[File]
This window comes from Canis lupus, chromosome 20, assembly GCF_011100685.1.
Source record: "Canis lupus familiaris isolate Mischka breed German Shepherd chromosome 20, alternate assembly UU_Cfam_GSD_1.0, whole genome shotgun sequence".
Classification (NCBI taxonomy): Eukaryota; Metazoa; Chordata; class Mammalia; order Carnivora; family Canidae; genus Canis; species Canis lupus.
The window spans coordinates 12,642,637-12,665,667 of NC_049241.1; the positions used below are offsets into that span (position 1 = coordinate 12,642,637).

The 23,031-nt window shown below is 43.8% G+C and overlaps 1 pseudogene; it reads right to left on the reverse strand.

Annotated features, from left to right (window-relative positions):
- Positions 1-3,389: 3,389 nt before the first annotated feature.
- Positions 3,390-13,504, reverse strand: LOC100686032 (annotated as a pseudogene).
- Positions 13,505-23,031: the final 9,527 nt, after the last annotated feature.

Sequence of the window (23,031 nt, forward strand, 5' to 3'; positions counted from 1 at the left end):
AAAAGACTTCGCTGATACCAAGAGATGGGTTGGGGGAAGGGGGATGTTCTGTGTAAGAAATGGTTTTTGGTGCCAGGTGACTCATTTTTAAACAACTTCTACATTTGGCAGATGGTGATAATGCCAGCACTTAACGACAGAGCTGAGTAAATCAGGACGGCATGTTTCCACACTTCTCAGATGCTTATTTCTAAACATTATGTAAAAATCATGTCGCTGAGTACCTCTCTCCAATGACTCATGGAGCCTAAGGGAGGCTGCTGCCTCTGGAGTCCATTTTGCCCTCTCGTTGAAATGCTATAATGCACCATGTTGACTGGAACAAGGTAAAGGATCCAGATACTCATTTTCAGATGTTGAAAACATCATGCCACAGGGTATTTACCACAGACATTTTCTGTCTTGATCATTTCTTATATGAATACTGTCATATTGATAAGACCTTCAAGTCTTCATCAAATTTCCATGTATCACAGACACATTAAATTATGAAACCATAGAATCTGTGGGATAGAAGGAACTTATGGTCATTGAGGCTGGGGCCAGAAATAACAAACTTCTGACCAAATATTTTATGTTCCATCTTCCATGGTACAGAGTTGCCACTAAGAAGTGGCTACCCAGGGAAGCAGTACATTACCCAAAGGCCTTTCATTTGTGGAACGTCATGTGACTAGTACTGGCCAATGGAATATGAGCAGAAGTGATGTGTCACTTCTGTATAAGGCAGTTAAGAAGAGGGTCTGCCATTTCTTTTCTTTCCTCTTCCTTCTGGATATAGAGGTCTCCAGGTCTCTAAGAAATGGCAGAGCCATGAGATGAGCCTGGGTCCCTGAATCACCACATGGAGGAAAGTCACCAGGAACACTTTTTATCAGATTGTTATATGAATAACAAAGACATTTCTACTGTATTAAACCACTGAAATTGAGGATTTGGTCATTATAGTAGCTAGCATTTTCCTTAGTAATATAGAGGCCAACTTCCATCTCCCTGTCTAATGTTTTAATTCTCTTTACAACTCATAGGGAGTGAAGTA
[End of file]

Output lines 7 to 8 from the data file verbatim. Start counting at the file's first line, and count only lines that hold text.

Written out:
- Positions 1-3,389: 3,389 nt before the first annotated feature.
- Positions 3,390-13,504, reverse strand: LOC100686032 (annotated as a pseudogene).